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The Life History of 21 Breast Cancers

  • Serena Nik-Zainal
  • Peter Van Loo
  • David C. Wedge
  • Ludmil B. Alexandrov
  • Christopher D. Greenman
  • King Wai Lau
  • Keiran Raine
  • David Jones
  • John Marshall
  • Manasa Ramakrishna
  • Adam Shlien
  • Susanna L. Cooke
  • Jonathan Hinton
  • Andrew Menzies
  • Lucy A. Stebbings
  • Catherine Leroy
  • Mingming Jia
  • Richard Rance
  • Laura J. Mudie
  • Stephen J. Gamble
  • Philip J. Stephens
  • Stuart McLaren
  • Patrick S. Tarpey
  • Elli Papaemmanuil
  • Helen R. Davies
  • Ignacio Varela
  • David J. McBride
  • Graham R. Bignell
  • Kenric Leung
  • Adam P. Butler
  • Jon W. Teague
  • Sancha Martin
  • Goran Joensson
  • Odette Mariani
  • Sandrine Boyault
  • Penelope Miron
  • Aquila Fatima
  • Anita Langerod
  • Samuel A. J. R. Aparicio
  • Andrew Tutt
  • Anieta M. Sieuwerts
  • Åke Borg
  • Gilles Thomas
  • Anne Vincent Salomon
  • Andrea L. Richardson
  • Anne-Lise Borresen-Dale
  • P. Andrew Futreal
  • Michael R. Stratton
  • Peter J. Campbell
Publishing year: 2012
Language: English
Publication/Series: Cell
Volume: 149
Issue: 5
Document type: Journal article
Publisher: Cell Press

Abstract english

Cancer evolves dynamically as clonal expansions supersede one another driven by shifting selective pressures, mutational processes, and disrupted cancer genes. These processes mark the genome, such that a cancer's life history is encrypted in the somatic mutations present. We developed algorithms to decipher this narrative and applied them to 21 breast cancers. Mutational processes evolve across a cancer's lifespan, with many emerging late but contributing extensive genetic variation. Subclonal diversification is prominent, and most mutations are found in just a fraction of tumor cells. Every tumor has a dominant subclonal lineage, representing more than 50% of tumor cells. Minimal expansion of these subclones occurs until many hundreds to thousands of mutations have accumulated, implying the existence of long-lived, quiescent cell lineages capable of substantial proliferation upon acquisition of enabling genomic changes. Expansion of the dominant subclone to an appreciable mass may therefore represent the final rate-limiting step in a breast cancer's development, triggering diagnosis.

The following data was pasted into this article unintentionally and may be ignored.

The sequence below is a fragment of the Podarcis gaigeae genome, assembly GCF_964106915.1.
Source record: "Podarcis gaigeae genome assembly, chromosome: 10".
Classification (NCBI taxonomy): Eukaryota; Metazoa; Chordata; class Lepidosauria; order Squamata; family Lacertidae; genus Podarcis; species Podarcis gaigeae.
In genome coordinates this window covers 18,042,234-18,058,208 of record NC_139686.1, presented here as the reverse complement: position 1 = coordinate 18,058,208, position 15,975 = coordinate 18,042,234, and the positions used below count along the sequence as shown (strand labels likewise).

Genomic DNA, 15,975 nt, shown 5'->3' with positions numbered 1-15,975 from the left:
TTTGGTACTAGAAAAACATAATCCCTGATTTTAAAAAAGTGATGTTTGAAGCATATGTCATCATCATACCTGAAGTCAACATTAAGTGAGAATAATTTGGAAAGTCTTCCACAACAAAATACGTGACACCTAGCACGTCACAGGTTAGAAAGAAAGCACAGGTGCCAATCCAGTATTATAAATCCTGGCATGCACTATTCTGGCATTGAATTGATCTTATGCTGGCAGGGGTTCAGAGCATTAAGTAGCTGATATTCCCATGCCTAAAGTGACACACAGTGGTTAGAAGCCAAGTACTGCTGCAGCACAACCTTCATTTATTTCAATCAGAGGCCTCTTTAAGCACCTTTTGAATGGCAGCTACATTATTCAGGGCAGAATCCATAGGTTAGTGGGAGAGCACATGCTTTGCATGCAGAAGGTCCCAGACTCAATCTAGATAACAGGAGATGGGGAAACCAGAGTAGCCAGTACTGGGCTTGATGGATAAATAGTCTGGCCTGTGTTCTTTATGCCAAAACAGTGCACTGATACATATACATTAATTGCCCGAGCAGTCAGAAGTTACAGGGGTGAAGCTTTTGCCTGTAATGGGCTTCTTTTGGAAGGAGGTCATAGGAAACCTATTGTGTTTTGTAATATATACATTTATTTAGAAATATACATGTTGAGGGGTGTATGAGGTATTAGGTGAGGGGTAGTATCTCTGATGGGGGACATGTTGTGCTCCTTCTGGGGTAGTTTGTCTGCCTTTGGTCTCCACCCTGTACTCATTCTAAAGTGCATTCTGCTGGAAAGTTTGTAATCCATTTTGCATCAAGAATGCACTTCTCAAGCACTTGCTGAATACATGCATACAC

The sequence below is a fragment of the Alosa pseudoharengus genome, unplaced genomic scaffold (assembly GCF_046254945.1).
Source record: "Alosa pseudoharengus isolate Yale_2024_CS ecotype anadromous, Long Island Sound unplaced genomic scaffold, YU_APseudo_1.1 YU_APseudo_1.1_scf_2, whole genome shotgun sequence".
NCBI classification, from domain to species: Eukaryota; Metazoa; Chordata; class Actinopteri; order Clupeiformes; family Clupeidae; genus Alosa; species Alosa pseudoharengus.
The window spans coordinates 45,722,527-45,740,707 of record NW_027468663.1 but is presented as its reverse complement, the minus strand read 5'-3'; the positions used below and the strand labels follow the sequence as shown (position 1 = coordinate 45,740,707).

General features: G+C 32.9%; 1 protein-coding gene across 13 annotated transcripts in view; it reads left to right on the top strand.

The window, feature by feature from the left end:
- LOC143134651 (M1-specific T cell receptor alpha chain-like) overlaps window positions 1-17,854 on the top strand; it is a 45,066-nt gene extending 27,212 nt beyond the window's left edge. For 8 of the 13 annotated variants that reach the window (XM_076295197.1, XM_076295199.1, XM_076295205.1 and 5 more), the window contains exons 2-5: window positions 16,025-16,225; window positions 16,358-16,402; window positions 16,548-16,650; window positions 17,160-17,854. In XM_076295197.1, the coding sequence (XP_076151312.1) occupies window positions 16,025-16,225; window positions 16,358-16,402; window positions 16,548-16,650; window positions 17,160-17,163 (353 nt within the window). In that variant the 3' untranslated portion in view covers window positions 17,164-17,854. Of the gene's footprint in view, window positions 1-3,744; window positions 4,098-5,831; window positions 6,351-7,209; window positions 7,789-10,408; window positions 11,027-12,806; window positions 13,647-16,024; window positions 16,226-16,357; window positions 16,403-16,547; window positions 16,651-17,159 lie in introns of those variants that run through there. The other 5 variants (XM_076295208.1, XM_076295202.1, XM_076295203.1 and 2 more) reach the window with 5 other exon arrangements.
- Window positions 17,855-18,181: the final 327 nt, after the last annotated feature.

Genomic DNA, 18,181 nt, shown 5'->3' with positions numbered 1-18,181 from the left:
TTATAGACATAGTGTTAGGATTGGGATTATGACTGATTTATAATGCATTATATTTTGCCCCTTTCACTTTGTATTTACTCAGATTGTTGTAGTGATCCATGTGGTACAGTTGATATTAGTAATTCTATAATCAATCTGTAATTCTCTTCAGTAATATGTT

• Cancer and Oncology


  • CREATE Health
  • ISSN: 1097-4172
Åke Borg
Åke Borg
E-mail: ake [dot] borg [at] med [dot] lu [dot] se

Principal investigator

Oncology and Pathology, MV

+46 46 275 25 52

MV 404 C21B2


Project manager

Familial Breast Cancer



Oncology and Pathology, MV

MV 404 C21C2